Camp Falluja will be handed over to the Iraqi Army, with most of its marines relocated to Al Asad Air Base, about 90 miles to the west. A smaller contingent will remain at nearby Camp Baharia.

The move reflects the confidence of the American command that major violence will not return here.

“It won’t happen again because the Iraqis don’t want it to happen again,” said Colonel George Bristol, the bald, heavily muscled commanding officer of the First Marine Expeditionary Force Headquarters Group at Camp Falluja.

“We’ve certainly turned a page,” he said. “The conditions are now there where we can close it and turn it over to the people who fought beside us. It’s a great thing. If you look at the city, it has really come to life” …

At Camp Falluja, Major James Gladden and Master Gunnery Sergeant Ray SiFuentes are overseeing the dismantling of a base that had once been home to 14,000 marines and contractors.

The 2,000-acre post had its own fire department, water treatment plant, scrap yard, voter registration booth, ice-making factory, weather station, prison (for insurgents), beauty shop, power plant, Internet café, Turkish bazaar and dog catcher.

Its chapel could fit 800 marines for religious services, a Toby Keith concert or a performance by the Philadelphia Eagles cheerleaders, all of which were held there.

“We had basically everything a small town had,” said Gladden, 34, who is known by other marines as the mayor of Camp Falluja. “Everything except fast-food outlets,” he said, which were deemed too unhealthy.

There are only 200 marines left now, and about 170 truckloads a day leave the base, most headed for other United States military installations.

Even the gaggle of geese from the camp’s artificial pond, which some marines had adopted as pets, has been taken away. One by one, they were trapped and set loose at a larger pond at Camp Baharia.

A good deal of packing up involves making sure nothing is left behind that later could be used against American forces. Obsolete armor for trucks, ballistic glass plates for Humvees and concertina wire are cut to pieces. Thousands of mammoth concrete barriers are being trucked to other military bases.

First of all, this is a testimony to the difficulty of movement of military materiel and relocation of forces.  Logistics rules, and we have long said that the logistics officers will determine when the U.S. withdraws from Iraq rather than the politicians.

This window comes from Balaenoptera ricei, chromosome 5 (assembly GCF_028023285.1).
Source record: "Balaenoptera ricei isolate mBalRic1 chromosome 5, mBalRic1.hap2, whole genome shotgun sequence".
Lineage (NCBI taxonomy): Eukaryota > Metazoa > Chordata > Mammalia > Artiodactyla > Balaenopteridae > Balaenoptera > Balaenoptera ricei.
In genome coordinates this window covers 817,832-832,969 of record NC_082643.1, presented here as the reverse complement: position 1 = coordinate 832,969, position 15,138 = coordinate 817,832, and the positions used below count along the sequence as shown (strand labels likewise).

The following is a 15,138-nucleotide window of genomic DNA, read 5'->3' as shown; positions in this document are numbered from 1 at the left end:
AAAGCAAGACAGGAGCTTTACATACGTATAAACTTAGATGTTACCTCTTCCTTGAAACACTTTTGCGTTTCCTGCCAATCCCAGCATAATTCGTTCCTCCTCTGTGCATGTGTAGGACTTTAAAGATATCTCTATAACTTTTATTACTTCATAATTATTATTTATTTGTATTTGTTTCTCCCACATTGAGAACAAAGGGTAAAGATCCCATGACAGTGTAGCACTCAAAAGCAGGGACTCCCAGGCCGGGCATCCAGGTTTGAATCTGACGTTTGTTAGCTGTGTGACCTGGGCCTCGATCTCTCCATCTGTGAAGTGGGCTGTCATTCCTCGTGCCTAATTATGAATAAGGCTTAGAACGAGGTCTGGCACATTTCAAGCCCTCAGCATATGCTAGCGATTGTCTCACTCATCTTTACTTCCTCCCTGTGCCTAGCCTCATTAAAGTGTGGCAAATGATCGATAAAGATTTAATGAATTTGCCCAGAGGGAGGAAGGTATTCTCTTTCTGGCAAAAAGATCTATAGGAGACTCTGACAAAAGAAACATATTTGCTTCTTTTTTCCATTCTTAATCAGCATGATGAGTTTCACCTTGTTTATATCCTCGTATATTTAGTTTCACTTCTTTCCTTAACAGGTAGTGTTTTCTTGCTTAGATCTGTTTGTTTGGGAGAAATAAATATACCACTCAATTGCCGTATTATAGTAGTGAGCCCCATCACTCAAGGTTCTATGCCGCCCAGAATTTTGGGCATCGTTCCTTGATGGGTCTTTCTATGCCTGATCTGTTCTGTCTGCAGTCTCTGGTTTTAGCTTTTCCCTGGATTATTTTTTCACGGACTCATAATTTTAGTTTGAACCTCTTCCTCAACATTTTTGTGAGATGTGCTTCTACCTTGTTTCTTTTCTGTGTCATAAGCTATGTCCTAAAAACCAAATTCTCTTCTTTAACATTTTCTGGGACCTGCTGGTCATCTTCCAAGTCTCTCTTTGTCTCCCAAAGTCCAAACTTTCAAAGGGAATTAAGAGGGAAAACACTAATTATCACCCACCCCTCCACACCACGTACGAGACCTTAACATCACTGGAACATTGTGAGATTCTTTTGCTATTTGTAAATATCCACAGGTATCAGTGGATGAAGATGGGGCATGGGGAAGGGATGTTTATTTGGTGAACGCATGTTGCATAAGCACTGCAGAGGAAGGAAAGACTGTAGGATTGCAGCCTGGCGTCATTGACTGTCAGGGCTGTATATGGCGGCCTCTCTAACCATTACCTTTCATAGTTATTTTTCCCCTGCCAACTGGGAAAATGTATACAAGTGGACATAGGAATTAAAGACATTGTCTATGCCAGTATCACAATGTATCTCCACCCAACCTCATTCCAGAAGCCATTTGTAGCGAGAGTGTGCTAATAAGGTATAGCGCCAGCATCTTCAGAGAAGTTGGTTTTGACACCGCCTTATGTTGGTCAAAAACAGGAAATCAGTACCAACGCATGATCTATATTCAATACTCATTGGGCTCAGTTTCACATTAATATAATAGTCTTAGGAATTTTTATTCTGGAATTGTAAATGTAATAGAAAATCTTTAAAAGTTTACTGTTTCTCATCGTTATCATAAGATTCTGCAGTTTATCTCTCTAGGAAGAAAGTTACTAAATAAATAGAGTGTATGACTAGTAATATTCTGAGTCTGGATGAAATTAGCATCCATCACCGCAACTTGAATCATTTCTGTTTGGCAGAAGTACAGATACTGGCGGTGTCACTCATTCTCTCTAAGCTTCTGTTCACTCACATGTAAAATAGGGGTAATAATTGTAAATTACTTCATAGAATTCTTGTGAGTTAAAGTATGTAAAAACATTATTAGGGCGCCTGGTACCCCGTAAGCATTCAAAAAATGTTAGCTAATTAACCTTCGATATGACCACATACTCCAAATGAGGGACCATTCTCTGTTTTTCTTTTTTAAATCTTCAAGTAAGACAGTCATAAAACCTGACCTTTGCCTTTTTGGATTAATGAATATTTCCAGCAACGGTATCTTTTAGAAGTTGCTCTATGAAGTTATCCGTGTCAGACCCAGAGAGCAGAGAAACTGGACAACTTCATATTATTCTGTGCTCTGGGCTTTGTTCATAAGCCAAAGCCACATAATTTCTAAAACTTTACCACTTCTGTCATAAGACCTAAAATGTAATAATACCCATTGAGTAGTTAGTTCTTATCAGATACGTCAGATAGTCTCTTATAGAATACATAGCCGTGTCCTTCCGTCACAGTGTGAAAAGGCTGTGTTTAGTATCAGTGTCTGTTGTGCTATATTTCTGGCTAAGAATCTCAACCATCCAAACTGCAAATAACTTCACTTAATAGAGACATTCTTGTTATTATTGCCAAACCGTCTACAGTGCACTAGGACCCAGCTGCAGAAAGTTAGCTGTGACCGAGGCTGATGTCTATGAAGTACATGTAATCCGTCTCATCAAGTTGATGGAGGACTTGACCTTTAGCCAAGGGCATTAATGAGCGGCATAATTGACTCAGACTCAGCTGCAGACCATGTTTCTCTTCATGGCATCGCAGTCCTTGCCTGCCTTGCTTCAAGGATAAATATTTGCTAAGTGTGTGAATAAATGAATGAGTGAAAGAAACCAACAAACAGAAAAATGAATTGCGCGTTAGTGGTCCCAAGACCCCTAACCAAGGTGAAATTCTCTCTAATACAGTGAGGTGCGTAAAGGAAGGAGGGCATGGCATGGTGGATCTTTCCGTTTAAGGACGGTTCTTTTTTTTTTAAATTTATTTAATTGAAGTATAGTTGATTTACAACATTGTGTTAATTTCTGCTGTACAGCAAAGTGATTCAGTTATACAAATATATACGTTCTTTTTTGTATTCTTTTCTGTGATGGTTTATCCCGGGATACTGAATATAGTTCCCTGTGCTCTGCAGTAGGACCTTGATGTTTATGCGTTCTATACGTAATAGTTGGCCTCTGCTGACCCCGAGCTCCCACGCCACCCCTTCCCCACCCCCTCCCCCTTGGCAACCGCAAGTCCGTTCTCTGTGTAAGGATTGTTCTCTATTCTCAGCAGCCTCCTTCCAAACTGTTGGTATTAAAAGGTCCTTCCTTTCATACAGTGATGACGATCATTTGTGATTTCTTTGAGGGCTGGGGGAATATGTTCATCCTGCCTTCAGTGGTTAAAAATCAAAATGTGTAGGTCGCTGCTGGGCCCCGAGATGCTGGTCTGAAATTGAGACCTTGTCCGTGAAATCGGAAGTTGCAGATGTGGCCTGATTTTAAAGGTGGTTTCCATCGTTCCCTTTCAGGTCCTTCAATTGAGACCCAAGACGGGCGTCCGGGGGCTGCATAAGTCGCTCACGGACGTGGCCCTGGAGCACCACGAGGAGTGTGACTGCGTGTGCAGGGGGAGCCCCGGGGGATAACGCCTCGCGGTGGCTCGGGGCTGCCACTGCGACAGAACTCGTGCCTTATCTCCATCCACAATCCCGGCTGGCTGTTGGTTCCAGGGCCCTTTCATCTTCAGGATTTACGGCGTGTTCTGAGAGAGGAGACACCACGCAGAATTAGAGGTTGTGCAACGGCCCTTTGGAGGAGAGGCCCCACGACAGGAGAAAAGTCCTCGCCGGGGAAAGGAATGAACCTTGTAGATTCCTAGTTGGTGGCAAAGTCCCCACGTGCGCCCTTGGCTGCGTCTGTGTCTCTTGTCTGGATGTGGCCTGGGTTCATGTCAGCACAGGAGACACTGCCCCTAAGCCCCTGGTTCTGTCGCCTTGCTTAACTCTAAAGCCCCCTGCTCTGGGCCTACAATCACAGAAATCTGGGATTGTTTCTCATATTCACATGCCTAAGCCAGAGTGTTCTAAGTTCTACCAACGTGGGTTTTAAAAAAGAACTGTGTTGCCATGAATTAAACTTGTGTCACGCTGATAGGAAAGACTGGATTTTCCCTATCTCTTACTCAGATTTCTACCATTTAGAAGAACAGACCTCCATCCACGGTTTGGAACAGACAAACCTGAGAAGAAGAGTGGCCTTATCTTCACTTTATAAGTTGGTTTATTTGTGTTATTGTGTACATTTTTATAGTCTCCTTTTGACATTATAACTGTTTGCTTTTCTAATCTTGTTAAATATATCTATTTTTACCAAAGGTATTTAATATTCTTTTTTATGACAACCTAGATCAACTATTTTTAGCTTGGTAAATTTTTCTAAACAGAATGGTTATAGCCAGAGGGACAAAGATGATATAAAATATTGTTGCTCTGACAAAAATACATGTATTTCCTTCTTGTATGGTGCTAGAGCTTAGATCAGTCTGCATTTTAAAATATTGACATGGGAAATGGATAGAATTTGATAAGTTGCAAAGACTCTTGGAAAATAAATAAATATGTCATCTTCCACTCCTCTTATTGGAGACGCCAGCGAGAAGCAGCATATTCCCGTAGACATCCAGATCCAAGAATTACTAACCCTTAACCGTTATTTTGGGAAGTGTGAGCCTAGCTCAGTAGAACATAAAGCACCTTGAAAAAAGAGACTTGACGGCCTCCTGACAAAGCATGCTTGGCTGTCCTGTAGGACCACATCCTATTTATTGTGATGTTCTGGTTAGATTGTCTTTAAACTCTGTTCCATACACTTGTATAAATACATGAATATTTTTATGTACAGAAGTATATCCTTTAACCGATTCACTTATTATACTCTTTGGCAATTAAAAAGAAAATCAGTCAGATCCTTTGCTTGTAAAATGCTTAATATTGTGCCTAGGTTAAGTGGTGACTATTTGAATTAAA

Second, it is even more a testimony to the bravery of the Marines in Operation Al Fajr, the follow-on operations, and then finally the Marines of 2/6 who conducted Operation Alljah.  Three years of blood, sweat and tears have brought Fallujah to this point.  The bravery of the Marines has enabled the process to move forward.  It’s now time to turn over, and continued presence by the Marines in Anbar would be an improper extension of the the final phase of counterinsurgency.  It is finished in Anbar.

Separately from another Marine stationed elsewhere in Iraq (perhaps to the North), The Captain’s Journal has received word that they are engaged only in force protection.  There is no combat.  It’s time to move on, since the victory has been won.

Changes in Body Armor for Marines

BY Herschel Smith
8 years, 10 months ago

In New Body Armor for the Marines we detailed the interim, ad hoc changes to the Modular Tactical Vest resulting from complaints about various issues associated with performance of the vest in combat.  Below is the MTV:

And below is the modified MTV:

The modified vest kept the same SAPI plats, front, back and side, reduced the coverage of the soft panels on the sides and around the shoulders, and removed the soft panel neck and groin protection.  The changes were made to save weight and provide for maneuverability.  Unfortunately, only modest weight reductions are seen from the modifications, and yet the Corps has given up shrapnel and small arms (e.g., 9 mm) protection in the neck, shoulder and groin area.

The AP reports that there are permanent changes coming for the MTV.

Acting on widespread complaints from its troops in Iraq and Afghanistan, the Marine Corps has ordered major modifications to its body armor to improve comfort, mobility and safety, The Associated Press has learned.

The decision results from a survey of more than 1,000 Marines, many of whom reported that their flak jackets, which cost the Marine Corps more than $100 million, were too heavy and restrictive.